Last week it was Cargolux deferring deliveries with a dispute, now Atlas Air, the second 747-8F customer scheduled for deliveries, has taken its options to cancel its first three aircraft orders, deferring deliveries of its nine remaining orders to later this year, with what it indicated it hopes to be “better performing aircraft.”
Apparently, like the early L-1011s, Boeing has manufactured some “lead sleds” that are overweight. Combined with the GEnx engine missing its targets by a fairly wide margin — we’re hearing 3% below its target for the 747-8 — customers are leery of taking those early aircraft. At the rate things are going, Cargolux doesn’t want them without significant compensation (and Al-Baker from Qatar, now a key shareholder, will make certain that happens or cancel the orders) and now Atlas Air has chosen to wait for later airplanes than to accept the early airplanes it was scheduled for as the second customer, after Cargolux, and cancel three orders. Boeing’s customers are certainly not happy campers!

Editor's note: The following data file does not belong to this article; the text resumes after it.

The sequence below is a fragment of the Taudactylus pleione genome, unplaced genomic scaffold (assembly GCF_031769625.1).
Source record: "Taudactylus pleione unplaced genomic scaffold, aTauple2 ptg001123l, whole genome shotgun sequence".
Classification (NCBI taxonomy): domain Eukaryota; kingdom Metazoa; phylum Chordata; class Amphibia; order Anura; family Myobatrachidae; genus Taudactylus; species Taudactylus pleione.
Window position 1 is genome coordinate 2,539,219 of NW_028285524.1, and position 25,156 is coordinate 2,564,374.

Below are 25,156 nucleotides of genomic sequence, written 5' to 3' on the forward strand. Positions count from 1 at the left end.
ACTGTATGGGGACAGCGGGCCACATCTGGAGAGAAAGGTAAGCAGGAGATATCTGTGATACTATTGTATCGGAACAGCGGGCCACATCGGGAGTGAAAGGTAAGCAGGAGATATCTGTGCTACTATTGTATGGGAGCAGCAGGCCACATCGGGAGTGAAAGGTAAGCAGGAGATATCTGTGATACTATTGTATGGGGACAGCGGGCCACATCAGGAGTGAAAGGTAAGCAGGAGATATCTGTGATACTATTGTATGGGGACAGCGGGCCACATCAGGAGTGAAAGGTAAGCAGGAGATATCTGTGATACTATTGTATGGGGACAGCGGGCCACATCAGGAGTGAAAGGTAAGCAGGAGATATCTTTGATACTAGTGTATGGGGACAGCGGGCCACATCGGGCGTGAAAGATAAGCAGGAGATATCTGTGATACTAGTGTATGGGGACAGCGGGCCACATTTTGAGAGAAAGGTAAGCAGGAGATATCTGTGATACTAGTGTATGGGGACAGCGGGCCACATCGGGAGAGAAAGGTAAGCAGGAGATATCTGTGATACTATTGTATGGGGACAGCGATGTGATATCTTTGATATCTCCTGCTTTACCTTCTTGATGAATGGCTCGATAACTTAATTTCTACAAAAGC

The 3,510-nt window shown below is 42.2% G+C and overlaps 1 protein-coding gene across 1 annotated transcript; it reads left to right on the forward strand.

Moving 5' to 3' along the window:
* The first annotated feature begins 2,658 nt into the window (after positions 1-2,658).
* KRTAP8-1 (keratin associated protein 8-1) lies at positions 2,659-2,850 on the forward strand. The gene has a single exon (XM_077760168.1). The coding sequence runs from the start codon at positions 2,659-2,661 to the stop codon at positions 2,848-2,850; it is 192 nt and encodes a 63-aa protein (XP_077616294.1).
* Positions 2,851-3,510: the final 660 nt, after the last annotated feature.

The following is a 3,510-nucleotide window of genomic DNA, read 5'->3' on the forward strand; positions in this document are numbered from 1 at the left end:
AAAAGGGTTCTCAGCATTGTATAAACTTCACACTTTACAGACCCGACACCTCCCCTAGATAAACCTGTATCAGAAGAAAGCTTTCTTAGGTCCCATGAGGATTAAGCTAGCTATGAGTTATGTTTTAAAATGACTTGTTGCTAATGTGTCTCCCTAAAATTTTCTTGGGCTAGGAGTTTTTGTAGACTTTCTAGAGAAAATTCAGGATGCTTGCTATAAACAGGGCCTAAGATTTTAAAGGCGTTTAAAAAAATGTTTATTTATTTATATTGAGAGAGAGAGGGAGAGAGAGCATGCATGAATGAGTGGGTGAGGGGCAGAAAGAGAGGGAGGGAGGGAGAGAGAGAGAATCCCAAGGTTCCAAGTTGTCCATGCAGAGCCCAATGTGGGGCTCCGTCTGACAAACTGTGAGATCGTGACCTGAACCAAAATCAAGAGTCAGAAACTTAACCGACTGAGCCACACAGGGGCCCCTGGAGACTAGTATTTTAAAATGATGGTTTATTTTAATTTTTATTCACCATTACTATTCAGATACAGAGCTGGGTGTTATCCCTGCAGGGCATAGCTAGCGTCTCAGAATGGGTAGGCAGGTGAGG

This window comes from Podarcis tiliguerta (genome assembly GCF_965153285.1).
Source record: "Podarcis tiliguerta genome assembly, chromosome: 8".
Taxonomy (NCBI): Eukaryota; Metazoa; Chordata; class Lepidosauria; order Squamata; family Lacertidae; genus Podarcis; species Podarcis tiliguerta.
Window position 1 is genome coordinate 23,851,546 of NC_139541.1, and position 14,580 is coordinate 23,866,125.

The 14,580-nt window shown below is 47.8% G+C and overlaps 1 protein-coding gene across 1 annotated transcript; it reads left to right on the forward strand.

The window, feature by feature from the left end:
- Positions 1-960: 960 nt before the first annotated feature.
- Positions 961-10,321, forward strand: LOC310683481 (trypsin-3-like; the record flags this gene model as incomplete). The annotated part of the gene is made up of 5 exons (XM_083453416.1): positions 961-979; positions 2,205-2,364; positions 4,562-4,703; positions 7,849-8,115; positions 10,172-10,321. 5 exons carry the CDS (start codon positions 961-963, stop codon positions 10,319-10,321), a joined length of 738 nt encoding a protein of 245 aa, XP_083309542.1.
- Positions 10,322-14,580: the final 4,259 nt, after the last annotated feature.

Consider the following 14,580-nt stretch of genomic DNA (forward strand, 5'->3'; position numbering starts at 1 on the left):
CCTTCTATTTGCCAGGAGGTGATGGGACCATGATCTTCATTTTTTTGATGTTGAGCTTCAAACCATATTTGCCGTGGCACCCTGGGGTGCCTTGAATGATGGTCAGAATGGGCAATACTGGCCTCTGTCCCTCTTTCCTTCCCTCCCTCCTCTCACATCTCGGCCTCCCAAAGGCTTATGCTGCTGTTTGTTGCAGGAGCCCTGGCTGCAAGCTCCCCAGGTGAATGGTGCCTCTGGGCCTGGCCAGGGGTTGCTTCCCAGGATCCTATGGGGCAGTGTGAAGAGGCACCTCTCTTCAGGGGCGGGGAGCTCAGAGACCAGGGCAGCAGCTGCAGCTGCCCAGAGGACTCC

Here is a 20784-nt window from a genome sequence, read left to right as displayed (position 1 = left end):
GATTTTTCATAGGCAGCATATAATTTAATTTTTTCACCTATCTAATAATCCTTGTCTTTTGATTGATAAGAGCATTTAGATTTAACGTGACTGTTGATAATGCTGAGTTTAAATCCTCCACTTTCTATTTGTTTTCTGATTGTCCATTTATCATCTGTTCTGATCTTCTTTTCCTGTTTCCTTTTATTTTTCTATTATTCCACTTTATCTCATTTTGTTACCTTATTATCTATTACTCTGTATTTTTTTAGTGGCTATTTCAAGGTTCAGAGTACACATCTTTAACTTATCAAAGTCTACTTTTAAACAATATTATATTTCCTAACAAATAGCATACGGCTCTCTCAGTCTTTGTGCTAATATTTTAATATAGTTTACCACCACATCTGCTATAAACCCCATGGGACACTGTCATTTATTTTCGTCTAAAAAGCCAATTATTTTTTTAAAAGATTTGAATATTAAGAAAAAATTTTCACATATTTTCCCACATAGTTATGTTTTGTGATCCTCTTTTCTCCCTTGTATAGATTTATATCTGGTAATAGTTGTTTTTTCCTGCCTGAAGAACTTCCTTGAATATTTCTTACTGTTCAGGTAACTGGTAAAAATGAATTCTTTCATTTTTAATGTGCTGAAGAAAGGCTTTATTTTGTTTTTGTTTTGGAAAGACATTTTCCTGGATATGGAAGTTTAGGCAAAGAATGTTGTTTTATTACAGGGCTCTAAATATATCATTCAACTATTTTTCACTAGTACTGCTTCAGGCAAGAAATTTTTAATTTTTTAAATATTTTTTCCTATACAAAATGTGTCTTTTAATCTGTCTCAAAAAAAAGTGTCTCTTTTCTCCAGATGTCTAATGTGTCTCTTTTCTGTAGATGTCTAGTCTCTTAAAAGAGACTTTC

Unlike the early 1970s, when missing fuel targets wasn’t yet as critical as it is today, airlines have decided that they want to obtain the performance they were promised — and if not, be generously compensated to make up for the difference in fuel cost or payload over the expected life of the aircraft. That isn’t inexpensive, if they perform the calculations correctly.
Will Boeing be able to deliver those first few airplanes, which are five to six thousand pounds overweight and with engines that miss their fuel burn target by 3%? Not without a massive discount in today’s market, if they can get someone to take them at all. Clearly, GE will develop additional performance kits, as they have routinely done in the past with the CF-6, GE-90 and now GEnx, the former of which missed their targets at introduction and turned out to be good engines. But how soon will it take to meet the goal, and will the first kit fix the entire gap, or will it take 2, or 3 modifications to reach the target level. 3% is not an insignificant miss for an aircraft engine. But the weight is still there, and added aircraft weight equals reduced payloads, which means lower revenues for a cargo carrier. Unless the price comes down significantly, nobody will want those first few aircraft.